There are many different types of errors that programmers encounter frequently, which they must guard their programs against. Of those errors, few seem more pervasive than the infamous
NullPointerException (NPE), or it’s equivalents. The cause of innumerable bugs and crashes, what programmer has not felt uneasy about the ever-present threat of this bug in their code?
Why is it the case though; that we must always be on the lookout for NPEs? Since software is all about designing reusable abstractions to deal with the complexity of our code; surely this could be handled in a more rigorous and automated way than relying on the diligence of every programmer to check for NPEs in every line of code that they write. There must be a way to solve this problem once and for all, no?
If you look online for explanations as to what causes an NPE, you’ll be met with a plethora of answers. Some of which will give examples of code that will cause an NPE, and others which will simply state the conditions under which an NPE will occur, but few will address the fundamental reason why NPEs are so prevalent, let alone possible in the first place.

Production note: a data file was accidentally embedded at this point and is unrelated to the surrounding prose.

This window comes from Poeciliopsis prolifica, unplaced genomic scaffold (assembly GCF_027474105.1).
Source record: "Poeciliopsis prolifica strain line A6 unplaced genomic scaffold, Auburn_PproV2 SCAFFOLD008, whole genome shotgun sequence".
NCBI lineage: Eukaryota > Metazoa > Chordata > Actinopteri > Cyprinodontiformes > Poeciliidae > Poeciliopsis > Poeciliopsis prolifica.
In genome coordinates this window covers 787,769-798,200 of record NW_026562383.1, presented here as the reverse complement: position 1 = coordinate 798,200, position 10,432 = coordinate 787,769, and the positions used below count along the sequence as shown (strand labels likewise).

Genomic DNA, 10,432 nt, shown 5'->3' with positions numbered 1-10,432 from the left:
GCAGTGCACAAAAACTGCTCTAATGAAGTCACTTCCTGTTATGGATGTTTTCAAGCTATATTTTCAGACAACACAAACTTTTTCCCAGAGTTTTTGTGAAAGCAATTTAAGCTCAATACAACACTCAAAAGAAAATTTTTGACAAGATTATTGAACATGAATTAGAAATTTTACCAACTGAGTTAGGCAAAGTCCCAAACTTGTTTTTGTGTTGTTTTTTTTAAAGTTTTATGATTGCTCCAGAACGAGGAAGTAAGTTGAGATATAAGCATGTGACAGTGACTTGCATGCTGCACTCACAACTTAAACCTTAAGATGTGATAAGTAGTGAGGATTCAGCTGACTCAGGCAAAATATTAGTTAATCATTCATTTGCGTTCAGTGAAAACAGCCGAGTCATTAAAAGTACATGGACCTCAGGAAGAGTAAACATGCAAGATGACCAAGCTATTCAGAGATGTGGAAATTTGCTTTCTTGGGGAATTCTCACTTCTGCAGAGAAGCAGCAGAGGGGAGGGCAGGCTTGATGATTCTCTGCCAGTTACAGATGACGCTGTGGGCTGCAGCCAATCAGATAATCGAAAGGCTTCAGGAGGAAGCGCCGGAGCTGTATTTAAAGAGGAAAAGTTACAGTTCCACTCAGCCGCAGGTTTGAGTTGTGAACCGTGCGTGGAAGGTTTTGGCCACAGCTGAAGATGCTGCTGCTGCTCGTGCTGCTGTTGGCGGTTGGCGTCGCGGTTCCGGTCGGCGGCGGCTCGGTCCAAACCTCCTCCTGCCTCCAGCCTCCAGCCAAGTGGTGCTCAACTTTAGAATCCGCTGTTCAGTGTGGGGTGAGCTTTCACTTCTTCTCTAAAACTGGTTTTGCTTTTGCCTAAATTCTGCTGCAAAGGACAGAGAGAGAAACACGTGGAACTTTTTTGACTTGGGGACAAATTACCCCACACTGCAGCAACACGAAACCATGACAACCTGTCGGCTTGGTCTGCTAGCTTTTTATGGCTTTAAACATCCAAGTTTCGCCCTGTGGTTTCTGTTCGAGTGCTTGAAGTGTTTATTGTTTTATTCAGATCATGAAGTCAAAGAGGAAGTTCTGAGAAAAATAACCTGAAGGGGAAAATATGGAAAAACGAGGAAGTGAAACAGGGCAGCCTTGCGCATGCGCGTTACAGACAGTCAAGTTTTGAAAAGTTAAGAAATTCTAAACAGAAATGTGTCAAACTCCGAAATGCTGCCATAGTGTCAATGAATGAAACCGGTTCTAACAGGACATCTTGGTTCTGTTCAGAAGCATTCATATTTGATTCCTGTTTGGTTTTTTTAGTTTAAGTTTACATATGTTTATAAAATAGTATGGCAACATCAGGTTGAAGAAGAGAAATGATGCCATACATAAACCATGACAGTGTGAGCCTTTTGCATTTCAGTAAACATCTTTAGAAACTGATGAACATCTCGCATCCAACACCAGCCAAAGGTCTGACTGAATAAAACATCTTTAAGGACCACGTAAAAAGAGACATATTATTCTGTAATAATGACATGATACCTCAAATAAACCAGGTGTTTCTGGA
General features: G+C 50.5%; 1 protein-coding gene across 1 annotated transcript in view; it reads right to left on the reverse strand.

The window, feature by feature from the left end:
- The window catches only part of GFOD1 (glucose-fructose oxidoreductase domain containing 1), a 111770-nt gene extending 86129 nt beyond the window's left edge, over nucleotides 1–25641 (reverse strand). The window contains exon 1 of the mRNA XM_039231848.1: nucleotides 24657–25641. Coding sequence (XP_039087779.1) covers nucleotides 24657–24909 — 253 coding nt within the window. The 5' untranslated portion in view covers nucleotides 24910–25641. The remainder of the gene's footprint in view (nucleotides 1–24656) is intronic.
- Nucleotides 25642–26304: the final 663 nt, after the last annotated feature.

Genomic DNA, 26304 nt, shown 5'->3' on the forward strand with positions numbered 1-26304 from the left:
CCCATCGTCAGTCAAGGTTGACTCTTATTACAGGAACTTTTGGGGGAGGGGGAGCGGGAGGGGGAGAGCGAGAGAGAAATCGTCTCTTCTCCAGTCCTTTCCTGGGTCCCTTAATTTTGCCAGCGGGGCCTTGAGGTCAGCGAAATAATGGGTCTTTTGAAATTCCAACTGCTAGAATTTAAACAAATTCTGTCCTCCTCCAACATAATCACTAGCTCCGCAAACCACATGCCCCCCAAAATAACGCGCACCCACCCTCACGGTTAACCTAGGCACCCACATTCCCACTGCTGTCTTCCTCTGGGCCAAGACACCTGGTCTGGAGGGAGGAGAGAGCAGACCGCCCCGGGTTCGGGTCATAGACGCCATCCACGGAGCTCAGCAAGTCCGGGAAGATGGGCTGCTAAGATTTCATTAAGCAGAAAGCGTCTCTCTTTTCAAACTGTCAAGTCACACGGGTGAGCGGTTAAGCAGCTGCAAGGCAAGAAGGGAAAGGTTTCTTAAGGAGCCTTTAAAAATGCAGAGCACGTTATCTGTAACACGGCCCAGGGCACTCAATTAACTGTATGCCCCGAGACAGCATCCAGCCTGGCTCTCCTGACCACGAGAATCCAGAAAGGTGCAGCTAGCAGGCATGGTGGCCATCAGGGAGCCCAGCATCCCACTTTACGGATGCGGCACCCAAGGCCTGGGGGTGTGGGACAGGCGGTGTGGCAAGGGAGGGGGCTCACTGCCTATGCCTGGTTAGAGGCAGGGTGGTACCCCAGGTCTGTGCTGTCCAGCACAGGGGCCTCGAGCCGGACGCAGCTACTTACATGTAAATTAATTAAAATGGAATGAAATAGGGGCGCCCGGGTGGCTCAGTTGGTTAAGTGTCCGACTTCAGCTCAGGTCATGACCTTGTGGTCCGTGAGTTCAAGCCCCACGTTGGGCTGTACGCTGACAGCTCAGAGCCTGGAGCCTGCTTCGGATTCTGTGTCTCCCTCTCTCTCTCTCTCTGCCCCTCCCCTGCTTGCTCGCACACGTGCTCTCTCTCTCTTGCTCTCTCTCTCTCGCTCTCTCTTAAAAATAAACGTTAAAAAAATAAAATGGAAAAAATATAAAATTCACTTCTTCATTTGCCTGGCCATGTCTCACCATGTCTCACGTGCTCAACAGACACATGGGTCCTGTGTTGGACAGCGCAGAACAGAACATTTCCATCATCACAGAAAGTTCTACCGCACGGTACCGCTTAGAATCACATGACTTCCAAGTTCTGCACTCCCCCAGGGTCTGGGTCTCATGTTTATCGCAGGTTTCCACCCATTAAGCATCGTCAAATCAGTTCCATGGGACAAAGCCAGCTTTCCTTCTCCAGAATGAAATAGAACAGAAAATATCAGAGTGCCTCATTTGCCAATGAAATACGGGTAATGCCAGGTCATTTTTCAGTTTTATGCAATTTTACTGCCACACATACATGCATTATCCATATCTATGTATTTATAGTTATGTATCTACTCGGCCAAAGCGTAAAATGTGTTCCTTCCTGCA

I call it my billion-dollar mistake. It was the invention of the null reference in 1965
Null references made their first appearance AGOL W back in 1965, “simply because it was so easy to implement.”, as Tony Hoare recalls. Since then, they’ve become an integral part of many, if not most, mainstream programming languages; however, as Hoare himself admits, the way in which they were implemented lead to the plethora of problems we now associate with NPEs.